But, like Britney kissing Madonna, Miley used her performance as a means of establishing herself as a fully-realized Sexual Person. And she did it efficiently: in less than five minutes, Cyrus had proven to the world that she was not Hannah Montana, indeed. She went from Disney to “deeply disturbed” for being a “stripper.” She was different, “evolved,” and in on the sex jokes. After all, innocence plays a huge role in pop…until an artist turns 18 – then, it’s considered boring and outdated. So why wouldn’t Cyrus use the VMAs (an award show that urged big moments and catered to the youths) as a jumping off point for a rebrand? But here’s the thing: it’s hard to come back from that, especially when there’s no evolution for a pop star outside of the narrative of one’s sexual awakening.
So in the months following Cyrus’ VMAs twerking, she began living loudly and problematically. She posed for noted sexual harasser Terry Richardson, appropriated hip-hop culture, and even after a subdued return to the VMAs in 2014, returned in 2015 to host the awards where she wore dreadlocks, was called out by Chance the Rapper and Nicki Minaj, and seemingly remained completely oblivious as to why there was a backlash and how she was on the receiving end of such criticism.
So, here we are today. With Miley slated to present at this year’s VMAs (after taking 2016 off, naturally), we’re likely going to see another version of the singer; another extension of her branding. Because that’s what the VMAs have come to do best. After all, the Taylor/Kanye moment allowed Swift to position herself as a perpetual underdog, while the 2003 ceremony ushered in a new era for Britney Spears (and effectively erased Aguilera from the conversation). In 2014, Beyoncé used her Vanguard win to stand by the word “feminist,” and Kanye used his own honor in 2016 to announce his intention to run for office. While some of us may not think so, the VMAs are the ideal platform for reinvention as they’re a direct line to young audiences who truly give a damn.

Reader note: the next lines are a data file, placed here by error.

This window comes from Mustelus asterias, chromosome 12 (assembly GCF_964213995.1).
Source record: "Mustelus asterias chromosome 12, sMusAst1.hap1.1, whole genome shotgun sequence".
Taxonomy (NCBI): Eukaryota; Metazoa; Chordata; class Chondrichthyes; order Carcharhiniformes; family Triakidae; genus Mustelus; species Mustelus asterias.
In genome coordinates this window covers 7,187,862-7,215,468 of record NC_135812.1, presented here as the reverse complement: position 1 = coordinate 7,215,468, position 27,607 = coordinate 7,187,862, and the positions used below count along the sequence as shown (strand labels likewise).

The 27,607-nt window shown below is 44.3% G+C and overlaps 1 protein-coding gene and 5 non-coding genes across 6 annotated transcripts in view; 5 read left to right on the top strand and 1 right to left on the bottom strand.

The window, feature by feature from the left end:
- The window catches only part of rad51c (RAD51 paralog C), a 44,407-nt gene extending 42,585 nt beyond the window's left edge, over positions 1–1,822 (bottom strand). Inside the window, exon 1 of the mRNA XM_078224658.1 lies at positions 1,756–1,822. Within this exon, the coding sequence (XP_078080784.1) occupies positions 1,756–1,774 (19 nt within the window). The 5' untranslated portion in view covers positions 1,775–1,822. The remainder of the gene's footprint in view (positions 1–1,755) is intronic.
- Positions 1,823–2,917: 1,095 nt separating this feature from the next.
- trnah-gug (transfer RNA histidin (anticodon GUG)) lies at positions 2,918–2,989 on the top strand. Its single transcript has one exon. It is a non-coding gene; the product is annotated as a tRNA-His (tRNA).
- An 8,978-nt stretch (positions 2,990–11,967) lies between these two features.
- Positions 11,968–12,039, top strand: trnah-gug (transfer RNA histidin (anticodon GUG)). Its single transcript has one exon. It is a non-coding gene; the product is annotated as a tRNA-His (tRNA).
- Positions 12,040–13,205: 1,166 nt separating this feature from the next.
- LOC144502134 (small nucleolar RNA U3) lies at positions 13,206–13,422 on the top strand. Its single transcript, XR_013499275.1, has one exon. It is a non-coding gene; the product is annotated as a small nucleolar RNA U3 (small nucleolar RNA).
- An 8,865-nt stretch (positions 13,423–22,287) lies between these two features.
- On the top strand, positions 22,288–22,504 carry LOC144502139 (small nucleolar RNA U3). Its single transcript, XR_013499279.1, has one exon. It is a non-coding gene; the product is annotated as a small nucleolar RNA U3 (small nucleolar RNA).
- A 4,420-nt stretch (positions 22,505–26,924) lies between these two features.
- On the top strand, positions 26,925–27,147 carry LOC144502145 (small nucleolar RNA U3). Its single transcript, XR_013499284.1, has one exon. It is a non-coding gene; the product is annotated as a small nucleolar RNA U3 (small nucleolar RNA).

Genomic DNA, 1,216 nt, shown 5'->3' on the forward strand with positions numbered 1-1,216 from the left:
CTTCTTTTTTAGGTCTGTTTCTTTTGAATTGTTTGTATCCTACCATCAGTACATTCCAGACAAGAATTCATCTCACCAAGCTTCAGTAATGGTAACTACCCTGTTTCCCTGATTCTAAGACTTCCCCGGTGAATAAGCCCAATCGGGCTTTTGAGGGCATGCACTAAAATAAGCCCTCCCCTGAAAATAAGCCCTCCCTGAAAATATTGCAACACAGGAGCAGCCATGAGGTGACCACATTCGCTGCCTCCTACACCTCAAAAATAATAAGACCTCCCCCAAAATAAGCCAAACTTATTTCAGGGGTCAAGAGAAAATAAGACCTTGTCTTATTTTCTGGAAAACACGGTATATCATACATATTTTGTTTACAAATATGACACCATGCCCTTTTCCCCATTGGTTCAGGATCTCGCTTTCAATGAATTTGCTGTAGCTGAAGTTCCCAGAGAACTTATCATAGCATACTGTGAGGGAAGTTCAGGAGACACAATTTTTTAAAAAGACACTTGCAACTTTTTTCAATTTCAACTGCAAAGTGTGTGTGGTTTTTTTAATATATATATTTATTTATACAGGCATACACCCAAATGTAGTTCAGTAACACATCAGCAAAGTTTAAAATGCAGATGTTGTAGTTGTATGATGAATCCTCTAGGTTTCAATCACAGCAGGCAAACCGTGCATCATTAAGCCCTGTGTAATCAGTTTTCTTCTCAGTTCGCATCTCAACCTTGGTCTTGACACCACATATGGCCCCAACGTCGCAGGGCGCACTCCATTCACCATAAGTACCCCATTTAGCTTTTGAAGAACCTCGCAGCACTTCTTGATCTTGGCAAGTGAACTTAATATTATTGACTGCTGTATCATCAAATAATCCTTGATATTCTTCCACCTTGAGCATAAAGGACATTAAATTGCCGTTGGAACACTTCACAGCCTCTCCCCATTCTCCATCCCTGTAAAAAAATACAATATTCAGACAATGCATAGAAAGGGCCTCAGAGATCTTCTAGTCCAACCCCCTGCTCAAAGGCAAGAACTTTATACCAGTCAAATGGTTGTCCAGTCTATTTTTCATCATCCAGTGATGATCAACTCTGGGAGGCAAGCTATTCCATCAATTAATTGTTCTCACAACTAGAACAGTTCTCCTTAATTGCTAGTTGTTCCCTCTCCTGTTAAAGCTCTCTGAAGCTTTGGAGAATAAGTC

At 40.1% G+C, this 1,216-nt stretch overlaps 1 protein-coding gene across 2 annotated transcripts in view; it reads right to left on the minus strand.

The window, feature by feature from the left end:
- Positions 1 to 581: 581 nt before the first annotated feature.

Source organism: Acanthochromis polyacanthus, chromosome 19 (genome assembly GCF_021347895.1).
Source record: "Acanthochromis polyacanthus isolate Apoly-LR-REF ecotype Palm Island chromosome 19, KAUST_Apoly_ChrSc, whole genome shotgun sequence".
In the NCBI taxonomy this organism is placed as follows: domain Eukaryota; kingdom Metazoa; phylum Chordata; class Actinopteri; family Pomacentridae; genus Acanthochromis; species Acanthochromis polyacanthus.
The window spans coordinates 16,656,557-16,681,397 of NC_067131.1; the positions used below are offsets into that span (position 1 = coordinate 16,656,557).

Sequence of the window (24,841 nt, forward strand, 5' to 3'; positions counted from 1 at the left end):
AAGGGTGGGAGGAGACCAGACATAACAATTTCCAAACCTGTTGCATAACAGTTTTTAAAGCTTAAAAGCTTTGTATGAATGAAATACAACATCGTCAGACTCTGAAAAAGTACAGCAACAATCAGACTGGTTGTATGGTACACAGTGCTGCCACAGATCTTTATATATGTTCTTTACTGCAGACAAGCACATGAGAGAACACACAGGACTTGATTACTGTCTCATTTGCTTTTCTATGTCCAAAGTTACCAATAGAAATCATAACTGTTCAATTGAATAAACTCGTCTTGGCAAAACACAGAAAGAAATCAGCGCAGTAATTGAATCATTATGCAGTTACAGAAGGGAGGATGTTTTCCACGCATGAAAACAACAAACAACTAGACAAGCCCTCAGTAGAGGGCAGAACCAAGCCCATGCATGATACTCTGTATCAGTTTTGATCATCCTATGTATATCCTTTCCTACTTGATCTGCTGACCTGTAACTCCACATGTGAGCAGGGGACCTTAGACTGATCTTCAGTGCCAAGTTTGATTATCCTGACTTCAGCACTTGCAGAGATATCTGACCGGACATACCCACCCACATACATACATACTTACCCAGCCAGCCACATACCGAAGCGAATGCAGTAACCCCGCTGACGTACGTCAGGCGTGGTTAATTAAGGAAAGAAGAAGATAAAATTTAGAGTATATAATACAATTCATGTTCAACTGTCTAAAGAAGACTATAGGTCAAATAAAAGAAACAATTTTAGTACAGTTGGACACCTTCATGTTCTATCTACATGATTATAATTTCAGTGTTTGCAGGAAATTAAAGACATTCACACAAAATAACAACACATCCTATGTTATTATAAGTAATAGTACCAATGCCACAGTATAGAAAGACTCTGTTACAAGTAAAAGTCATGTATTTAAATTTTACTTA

The VMAs are the ideal platform for reinvention as they’re a direct line to young audiences who truly give a damn.
But in Cyrus’ case, her trajectory is even more rooted in VMAs history and resonates in a different way among her fanbase. Unlike Spears or any former teen star who’ve blossomed into grown-ass artists, Miley grew up through a succession of award show appearances – her abandonment of innocence, sexual awakening, and the fallout of refusing to take responsibility for her own actions can be charted through a very specific MTV production. And being able to watch her grow up in such a public arena is a reflection of the millennial experience en masse: no, we may not be able to document the moment we left our childhood selves behind, but we can certainly chart the way we’ve grown as people through social media.
So where can Cyrus go from here? In 2017, Miley’s latest installment is aligned with “maturity” through themes of settling down, nesting, dialing down her look, and reconnecting with nature.
At only 24, Miley is singing in her latest video in an Elvis costume, talking about perspective; about how old she now feels. And that arguably sends the message that she’s come full circle, and it’s time to hand the reigns over to the next generation. Because the older we get, no matter how cool we think we are, it becomes harder to relate to something geared specifically towards young people. The thing is, with Miley Cyrus seemingly leading that charge, who is she handing the reigns to?